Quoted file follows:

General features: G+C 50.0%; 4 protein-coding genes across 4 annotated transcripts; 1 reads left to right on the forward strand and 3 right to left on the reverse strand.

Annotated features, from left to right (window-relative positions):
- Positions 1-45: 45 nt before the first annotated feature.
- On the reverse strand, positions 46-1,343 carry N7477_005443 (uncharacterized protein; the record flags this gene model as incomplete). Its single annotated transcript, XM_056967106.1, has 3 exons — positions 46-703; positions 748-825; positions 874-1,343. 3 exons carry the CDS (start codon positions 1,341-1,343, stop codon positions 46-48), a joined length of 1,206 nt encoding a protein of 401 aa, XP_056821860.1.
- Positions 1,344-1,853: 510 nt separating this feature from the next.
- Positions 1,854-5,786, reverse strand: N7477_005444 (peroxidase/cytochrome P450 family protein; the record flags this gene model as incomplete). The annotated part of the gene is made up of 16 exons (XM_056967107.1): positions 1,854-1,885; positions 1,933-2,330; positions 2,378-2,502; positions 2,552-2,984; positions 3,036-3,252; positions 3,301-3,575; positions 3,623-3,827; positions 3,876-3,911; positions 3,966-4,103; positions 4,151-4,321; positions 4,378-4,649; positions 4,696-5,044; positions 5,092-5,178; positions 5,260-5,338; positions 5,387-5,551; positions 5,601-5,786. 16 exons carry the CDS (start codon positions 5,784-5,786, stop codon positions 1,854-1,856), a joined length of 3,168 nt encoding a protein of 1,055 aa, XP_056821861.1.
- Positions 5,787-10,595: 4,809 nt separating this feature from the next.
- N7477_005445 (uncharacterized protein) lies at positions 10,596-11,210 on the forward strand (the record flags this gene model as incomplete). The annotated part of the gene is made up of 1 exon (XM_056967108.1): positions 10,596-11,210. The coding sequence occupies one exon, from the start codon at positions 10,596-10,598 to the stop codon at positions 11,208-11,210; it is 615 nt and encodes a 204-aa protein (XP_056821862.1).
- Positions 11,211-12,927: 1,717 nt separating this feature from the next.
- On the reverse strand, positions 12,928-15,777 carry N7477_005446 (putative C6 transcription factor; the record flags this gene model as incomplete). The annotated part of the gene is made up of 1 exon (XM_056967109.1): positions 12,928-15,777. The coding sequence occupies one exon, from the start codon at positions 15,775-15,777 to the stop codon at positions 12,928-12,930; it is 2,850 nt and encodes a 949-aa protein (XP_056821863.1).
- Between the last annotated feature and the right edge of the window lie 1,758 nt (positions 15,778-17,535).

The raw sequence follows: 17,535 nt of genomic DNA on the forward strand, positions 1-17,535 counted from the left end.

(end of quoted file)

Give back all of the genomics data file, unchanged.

General features: G+C 50.0%; 4 protein-coding genes across 4 annotated transcripts; 1 reads left to right on the forward strand and 3 right to left on the reverse strand.

Annotated features, from left to right (window-relative positions):
- Positions 1-45: 45 nt before the first annotated feature.
- On the reverse strand, positions 46-1,343 carry N7477_005443 (uncharacterized protein; the record flags this gene model as incomplete). Its single annotated transcript, XM_056967106.1, has 3 exons — positions 46-703; positions 748-825; positions 874-1,343. 3 exons carry the CDS (start codon positions 1,341-1,343, stop codon positions 46-48), a joined length of 1,206 nt encoding a protein of 401 aa, XP_056821860.1.
- Positions 1,344-1,853: 510 nt separating this feature from the next.
- Positions 1,854-5,786, reverse strand: N7477_005444 (peroxidase/cytochrome P450 family protein; the record flags this gene model as incomplete). The annotated part of the gene is made up of 16 exons (XM_056967107.1): positions 1,854-1,885; positions 1,933-2,330; positions 2,378-2,502; positions 2,552-2,984; positions 3,036-3,252; positions 3,301-3,575; positions 3,623-3,827; positions 3,876-3,911; positions 3,966-4,103; positions 4,151-4,321; positions 4,378-4,649; positions 4,696-5,044; positions 5,092-5,178; positions 5,260-5,338; positions 5,387-5,551; positions 5,601-5,786. 16 exons carry the CDS (start codon positions 5,784-5,786, stop codon positions 1,854-1,856), a joined length of 3,168 nt encoding a protein of 1,055 aa, XP_056821861.1.
- Positions 5,787-10,595: 4,809 nt separating this feature from the next.
- N7477_005445 (uncharacterized protein) lies at positions 10,596-11,210 on the forward strand (the record flags this gene model as incomplete). The annotated part of the gene is made up of 1 exon (XM_056967108.1): positions 10,596-11,210. The coding sequence occupies one exon, from the start codon at positions 10,596-10,598 to the stop codon at positions 11,208-11,210; it is 615 nt and encodes a 204-aa protein (XP_056821862.1).
- Positions 11,211-12,927: 1,717 nt separating this feature from the next.
- On the reverse strand, positions 12,928-15,777 carry N7477_005446 (putative C6 transcription factor; the record flags this gene model as incomplete). The annotated part of the gene is made up of 1 exon (XM_056967109.1): positions 12,928-15,777. The coding sequence occupies one exon, from the start codon at positions 15,775-15,777 to the stop codon at positions 12,928-12,930; it is 2,850 nt and encodes a 949-aa protein (XP_056821863.1).
- Between the last annotated feature and the right edge of the window lie 1,758 nt (positions 15,778-17,535).

The raw sequence follows: 17,535 nt of genomic DNA on the forward strand, positions 1-17,535 counted from the left end.